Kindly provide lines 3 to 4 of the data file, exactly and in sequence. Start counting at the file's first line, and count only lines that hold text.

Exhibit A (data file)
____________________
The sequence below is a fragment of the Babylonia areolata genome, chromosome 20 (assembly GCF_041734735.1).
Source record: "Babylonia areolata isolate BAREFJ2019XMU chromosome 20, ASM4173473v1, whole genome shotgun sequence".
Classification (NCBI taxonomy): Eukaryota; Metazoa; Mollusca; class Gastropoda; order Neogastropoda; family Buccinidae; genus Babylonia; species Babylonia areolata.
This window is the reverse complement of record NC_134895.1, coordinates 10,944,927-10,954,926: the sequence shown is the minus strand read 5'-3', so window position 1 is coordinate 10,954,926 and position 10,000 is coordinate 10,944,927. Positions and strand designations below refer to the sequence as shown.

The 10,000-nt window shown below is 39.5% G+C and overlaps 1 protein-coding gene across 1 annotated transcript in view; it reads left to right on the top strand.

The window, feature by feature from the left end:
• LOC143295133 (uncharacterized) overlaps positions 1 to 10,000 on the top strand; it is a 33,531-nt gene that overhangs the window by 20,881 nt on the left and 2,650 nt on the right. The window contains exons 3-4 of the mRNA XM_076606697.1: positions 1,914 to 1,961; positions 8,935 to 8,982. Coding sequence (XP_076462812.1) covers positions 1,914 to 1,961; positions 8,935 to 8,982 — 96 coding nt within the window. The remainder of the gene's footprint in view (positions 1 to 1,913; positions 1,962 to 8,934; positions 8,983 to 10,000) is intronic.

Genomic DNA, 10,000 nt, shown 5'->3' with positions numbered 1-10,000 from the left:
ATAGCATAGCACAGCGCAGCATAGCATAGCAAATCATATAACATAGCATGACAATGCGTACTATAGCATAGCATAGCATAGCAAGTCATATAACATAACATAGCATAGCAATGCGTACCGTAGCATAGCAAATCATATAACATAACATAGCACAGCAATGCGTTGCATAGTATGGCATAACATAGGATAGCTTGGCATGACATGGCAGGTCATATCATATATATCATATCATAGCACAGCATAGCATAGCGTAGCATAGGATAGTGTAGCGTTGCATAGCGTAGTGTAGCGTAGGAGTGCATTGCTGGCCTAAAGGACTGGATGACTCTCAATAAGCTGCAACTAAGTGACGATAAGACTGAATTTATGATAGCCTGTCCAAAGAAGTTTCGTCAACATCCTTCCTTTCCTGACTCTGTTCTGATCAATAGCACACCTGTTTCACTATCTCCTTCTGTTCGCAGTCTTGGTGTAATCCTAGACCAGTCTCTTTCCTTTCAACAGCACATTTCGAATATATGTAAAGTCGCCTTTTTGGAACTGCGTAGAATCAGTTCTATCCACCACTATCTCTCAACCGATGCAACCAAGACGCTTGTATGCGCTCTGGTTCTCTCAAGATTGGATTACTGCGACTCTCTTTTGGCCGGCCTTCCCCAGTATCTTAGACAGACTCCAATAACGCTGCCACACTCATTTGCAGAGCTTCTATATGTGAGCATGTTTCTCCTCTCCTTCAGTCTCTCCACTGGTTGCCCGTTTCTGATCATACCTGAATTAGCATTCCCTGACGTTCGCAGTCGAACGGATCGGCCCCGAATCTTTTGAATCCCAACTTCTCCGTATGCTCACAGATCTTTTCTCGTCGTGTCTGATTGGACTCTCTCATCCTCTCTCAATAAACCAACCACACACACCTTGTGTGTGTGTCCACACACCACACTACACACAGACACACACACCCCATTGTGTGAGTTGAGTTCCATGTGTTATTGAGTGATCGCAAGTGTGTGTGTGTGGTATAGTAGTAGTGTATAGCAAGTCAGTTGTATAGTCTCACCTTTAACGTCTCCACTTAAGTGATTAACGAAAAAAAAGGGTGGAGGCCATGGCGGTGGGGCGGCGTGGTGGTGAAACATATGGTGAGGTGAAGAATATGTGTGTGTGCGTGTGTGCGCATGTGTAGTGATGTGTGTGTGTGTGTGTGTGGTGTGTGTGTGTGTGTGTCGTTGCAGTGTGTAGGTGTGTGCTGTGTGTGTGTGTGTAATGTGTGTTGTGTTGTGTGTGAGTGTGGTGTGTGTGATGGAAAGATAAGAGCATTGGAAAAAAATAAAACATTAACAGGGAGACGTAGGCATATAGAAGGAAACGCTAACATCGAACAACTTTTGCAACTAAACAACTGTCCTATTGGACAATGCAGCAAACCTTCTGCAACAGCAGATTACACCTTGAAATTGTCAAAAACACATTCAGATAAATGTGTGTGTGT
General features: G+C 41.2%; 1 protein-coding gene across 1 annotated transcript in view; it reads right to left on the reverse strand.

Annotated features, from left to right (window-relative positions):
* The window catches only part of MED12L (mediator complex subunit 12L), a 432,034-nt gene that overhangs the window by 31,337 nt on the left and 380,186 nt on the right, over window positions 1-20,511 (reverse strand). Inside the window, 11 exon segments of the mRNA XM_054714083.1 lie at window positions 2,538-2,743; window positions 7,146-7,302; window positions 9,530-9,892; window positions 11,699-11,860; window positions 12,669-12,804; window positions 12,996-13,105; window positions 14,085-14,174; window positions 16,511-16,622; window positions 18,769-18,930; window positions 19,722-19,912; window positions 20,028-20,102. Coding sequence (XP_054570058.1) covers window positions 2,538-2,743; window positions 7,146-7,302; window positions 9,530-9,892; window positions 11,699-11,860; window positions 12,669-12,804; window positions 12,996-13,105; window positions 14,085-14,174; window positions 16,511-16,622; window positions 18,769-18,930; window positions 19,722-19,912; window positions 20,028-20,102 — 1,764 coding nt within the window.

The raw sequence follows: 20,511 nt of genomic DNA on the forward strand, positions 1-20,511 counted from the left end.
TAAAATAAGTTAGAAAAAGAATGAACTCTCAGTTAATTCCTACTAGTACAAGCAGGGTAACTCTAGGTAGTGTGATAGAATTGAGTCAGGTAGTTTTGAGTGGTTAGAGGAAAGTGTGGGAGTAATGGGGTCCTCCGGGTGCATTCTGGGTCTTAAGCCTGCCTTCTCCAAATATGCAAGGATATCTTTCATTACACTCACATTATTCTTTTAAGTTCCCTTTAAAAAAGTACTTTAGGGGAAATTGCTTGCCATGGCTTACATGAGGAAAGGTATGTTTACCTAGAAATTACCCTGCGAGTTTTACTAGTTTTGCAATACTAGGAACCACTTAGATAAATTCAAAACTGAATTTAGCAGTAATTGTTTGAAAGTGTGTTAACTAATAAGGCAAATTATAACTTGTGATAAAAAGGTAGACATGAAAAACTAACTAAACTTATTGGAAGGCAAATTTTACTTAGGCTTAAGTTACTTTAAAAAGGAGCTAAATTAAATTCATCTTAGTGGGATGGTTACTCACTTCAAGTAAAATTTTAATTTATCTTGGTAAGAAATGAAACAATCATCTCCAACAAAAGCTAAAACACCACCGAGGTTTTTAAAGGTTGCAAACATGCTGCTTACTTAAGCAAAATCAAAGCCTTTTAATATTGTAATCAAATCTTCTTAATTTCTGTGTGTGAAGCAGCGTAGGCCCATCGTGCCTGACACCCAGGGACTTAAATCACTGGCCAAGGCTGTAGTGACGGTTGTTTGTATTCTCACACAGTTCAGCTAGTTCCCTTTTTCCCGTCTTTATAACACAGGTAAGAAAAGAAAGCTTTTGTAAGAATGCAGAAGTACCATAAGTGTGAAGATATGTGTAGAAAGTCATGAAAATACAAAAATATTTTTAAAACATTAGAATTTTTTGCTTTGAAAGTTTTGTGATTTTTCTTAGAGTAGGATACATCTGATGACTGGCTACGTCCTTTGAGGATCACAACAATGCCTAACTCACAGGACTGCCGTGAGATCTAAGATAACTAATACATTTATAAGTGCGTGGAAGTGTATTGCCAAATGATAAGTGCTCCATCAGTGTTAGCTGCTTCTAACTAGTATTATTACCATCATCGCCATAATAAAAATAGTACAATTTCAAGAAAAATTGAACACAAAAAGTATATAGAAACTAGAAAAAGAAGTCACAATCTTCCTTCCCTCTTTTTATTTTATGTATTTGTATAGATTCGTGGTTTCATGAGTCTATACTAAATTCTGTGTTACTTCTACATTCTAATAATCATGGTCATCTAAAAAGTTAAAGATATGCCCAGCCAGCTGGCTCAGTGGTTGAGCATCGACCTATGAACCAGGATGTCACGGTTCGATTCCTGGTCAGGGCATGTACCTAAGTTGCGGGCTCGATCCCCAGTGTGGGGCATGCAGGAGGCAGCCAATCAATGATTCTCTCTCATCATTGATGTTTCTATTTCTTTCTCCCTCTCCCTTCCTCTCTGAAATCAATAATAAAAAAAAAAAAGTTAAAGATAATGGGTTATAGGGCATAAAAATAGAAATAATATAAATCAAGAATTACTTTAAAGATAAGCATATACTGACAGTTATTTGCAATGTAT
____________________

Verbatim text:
Classification (NCBI taxonomy): Eukaryota; Metazoa; Mollusca; class Gastropoda; order Neogastropoda; family Buccinidae; genus Babylonia; species Babylonia areolata.
This window is the reverse complement of record NC_134895.1, coordinates 10,944,927-10,954,926: the sequence shown is the minus strand read 5'-3', so window position 1 is coordinate 10,954,926 and position 10,000 is coordinate 10,944,927. Positions and strand designations below refer to the sequence as shown.